And, you know, those are just kind of the most profound moments and they will always mean a lot to me. That’s great.
David Hirsch: So I’m wondering about your grandpas and what role they played, perhaps starting on your dad’s side and then on your mom’s side.
Sean Farrell: Yeah, two good men on my father’s side. And I’m sure that this is in part because.
He and all of my aunts and uncles on that side collectively kind of played the role of my father. They helped me get to know him and, but my, my granddad in particular, just as you know, he’s a hero, he’s a, he’s a giant in my eyes and always will be there’s Connie Farrell. You know, he was the patriarch of the family, Irish Catholic seven kids, you know, and all of his kids have gone on to have families and big happy families.
It’s a, it’s a joyful. Group of wonderful kids that he raised. And I very much have wanted to kind of model, you know, how I father and what I do based on what I saw him doing and what he did for me. So, um, he’s always been 10 foot tall in my eyes, so, and then, um, you know, good man as well, just a very different kind of man, uh, is my mom’s dad, uh, in Pennsylvania, man named bill McClain who, uh, just, uh, is salt of the earth.
I, you know, My granddad Ferrell, I thought of as Santa Claus in some ways. And my granddad McClain was always kind of a funny version of Archie bunker and some plays. And, um, but, uh, you know, he’s one of these guys where he could, he could look at you and, and know everything about you. And he was completely honest with you.
And also a big influence taught me how to shoot a 22 and just shoot a shotgun. And he taught me how to. You know, I always had some great times growing up there. So like my hero is my granddad Farrell, but my granddad McLean, huge influence as well. And, um, I was lucky to have great granddads, you know, and as well, my stepdad’s dad, uh, I was privileged to have three grandfathers.
So, you know, my granddad Fisher, Charles Fisher in West Virginia, um, just another really, really good man, extremely hard working. You’ve been a coal miner, but he’d also been mayor of a small town and just a fine, fine man. So yeah, so that, that gap I had in my life of not knowing mine, my natural father. Um, really, I had a privilege to have a great team that kind of helped help sort of fill that gap and, and influenced me a lot of ways.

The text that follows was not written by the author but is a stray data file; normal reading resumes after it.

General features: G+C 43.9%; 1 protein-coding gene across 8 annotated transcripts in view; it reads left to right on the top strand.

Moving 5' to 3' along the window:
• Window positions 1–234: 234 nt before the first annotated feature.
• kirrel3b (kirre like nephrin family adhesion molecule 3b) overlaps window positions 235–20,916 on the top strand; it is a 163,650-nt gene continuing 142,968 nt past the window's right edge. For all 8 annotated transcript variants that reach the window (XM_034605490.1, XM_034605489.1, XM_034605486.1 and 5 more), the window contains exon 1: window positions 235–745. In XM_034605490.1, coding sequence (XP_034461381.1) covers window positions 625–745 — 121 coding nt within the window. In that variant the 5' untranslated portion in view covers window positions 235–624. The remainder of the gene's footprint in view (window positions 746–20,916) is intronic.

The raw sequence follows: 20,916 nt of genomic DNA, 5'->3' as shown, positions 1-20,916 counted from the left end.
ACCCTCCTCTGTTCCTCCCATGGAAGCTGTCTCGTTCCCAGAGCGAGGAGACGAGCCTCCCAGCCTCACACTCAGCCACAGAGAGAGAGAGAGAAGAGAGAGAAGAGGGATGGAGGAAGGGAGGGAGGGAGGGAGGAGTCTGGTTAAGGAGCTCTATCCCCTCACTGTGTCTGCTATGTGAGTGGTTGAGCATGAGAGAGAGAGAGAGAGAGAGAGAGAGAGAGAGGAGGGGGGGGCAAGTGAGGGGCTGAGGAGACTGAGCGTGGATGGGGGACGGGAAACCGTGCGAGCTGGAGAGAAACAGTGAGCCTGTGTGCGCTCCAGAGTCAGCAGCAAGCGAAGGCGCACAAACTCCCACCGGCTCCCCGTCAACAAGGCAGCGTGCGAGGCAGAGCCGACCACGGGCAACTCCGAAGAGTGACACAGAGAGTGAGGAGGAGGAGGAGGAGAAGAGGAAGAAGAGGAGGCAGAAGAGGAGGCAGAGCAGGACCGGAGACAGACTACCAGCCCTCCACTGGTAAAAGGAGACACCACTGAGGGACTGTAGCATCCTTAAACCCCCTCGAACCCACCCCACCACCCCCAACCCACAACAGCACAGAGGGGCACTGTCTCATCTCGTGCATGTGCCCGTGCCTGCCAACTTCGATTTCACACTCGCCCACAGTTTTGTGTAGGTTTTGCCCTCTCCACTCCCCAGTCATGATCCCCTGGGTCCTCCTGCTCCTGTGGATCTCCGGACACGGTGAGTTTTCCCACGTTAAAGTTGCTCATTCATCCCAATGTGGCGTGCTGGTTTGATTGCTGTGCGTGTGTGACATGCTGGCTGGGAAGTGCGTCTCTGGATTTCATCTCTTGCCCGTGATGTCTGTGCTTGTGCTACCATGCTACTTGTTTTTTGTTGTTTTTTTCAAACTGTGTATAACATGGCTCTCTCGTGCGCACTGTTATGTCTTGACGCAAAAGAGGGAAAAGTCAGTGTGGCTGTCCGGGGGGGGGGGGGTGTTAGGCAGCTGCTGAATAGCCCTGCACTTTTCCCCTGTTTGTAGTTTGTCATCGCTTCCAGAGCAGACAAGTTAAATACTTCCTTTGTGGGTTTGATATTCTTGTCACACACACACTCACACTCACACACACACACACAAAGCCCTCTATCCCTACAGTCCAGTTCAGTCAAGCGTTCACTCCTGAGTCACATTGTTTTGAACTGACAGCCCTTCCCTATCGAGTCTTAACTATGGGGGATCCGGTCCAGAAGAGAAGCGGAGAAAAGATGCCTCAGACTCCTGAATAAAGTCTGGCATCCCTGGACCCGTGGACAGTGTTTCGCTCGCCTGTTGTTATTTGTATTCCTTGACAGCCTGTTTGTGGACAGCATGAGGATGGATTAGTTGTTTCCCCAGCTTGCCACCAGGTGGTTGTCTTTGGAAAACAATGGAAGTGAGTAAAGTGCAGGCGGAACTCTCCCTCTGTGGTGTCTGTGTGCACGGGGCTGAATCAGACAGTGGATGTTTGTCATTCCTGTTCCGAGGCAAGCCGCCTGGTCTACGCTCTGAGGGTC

David Hirsch: Yeah, well, you were very fortunate cause not everybody gets to know their grandparents and it was, um, looking back wonderful that the three of them could step in, lean in if you will. Um, because your dad died at such a young age and especially your grandpa Ferrell, right. Who had a large family, but he lost one of the sons.
You know, and you know, as parents today, both of us are parents. You know, one of your worst nightmares is God forbid, something happens to one of your children at whatever age. It’s just not the natural order.
Sean Farrell: No, it’s not. And he actually lost a second child. They had a young daughter who, uh, who died of SIDS.
I don’t think they called it sits in the day, but an infant daughter, they lost. So he knew some pain that he shouldn’t have had to deal with. Fine, man, and just strong. And I can’t say enough about him. Great.
David Hirsch: So did anyone else serve as a father figure, uh, while you were growing
Sean Farrell: up? Yeah, I had, um, really big influences.
Well, I mentioned that, you know, all my aunts and uncles on the federal side in part, because they’re wonderful people, but in part just, you know, kind of playing that collective role of my father. So I I’m really privileged to spend time with them in summers growing up and. No, I still, they have no idea what they mean to me.
Other big heroes in my eyes were my uncle Mike on my mother’s side, just a extraordinarily good man in growing up. I think I was careful as a teenager to watch carefully the conduct of adult men and to watch what I admired and what I liked. And then I think I kind of picked and chose my hero was very, very carefully.
No, it’s a fine man named Danny who was very active in our youth church group and cared a little organization. And he was always helping the way he devoted himself to building housing for the poor. Danny’s a giant in my eyes. So, um, but yeah, I was always very careful to choose my heroes and to kind of watch them and to kind of figure out for myself what I wanted to be.
David Hirsch: Excellent. Well, I’ve often said, uh, we want to emulate the good role models in our lives and learn vicariously through the bad ones. So we don’t make some of the same mistakes. Yeah,
Sean Farrell: exactly. Right.
David Hirsch: So, um, you mentioned that you went to the university of Tennessee and when you graduated, where was life pointing you?
What were you thinking about?
Sean Farrell: Um, so I had done some work during school, um, working with America online. I actually worked with my mother, a partner in a business that we had started the very early days of the internet, but kind of figured out that that wasn’t really where I wanted to be. I wanted to get into healthcare.
Most of my roles since graduating from college had been in healthcare sales and now healthcare sales management. My focus to this day is I spend half my time running a healthcare sales team and some strategy product projects that support that. So, uh, I’ve worked with hospice programs and pharmacy benefit managements.